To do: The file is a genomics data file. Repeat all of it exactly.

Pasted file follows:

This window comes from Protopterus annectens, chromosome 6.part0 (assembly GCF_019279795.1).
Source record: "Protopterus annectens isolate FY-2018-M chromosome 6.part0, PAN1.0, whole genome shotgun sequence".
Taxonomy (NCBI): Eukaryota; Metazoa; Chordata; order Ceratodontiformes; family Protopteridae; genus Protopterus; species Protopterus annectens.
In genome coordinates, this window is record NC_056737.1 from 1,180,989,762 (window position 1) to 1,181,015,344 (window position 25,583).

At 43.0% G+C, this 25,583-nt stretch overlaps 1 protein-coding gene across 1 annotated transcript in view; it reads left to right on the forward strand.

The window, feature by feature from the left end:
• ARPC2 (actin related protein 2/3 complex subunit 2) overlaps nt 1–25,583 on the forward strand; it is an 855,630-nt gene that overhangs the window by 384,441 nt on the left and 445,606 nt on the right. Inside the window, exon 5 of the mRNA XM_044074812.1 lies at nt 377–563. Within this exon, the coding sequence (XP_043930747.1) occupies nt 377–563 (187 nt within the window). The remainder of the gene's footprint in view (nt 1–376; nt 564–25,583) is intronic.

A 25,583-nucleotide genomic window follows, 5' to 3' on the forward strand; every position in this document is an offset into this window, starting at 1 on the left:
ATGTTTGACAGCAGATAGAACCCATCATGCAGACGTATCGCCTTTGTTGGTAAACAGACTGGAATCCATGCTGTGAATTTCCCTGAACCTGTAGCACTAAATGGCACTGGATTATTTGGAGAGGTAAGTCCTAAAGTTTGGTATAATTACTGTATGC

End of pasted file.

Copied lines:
This window comes from Protopterus annectens, chromosome 6.part0 (assembly GCF_019279795.1).
Source record: "Protopterus annectens isolate FY-2018-M chromosome 6.part0, PAN1.0, whole genome shotgun sequence".
Taxonomy (NCBI): Eukaryota; Metazoa; Chordata; order Ceratodontiformes; family Protopteridae; genus Protopterus; species Protopterus annectens.
In genome coordinates, this window is record NC_056737.1 from 1,180,989,762 (window position 1) to 1,181,015,344 (window position 25,583).

At 43.0% G+C, this 25,583-nt stretch overlaps 1 protein-coding gene across 1 annotated transcript in view; it reads left to right on the forward strand.

The window, feature by feature from the left end:
• ARPC2 (actin related protein 2/3 complex subunit 2) overlaps nt 1–25,583 on the forward strand; it is an 855,630-nt gene that overhangs the window by 384,441 nt on the left and 445,606 nt on the right. Inside the window, exon 5 of the mRNA XM_044074812.1 lies at nt 377–563. Within this exon, the coding sequence (XP_043930747.1) occupies nt 377–563 (187 nt within the window). The remainder of the gene's footprint in view (nt 1–376; nt 564–25,583) is intronic.

A 25,583-nucleotide genomic window follows, 5' to 3' on the forward strand; every position in this document is an offset into this window, starting at 1 on the left:
ATGTTTGACAGCAGATAGAACCCATCATGCAGACGTATCGCCTTTGTTGGTAAACAGACTGGAATCCATGCTGTGAATTTCCCTGAACCTGTAGCACTAAATGGCACTGGATTATTTGGAGAGGTAAGTCCTAAAGTTTGGTATAATTACTGTATGC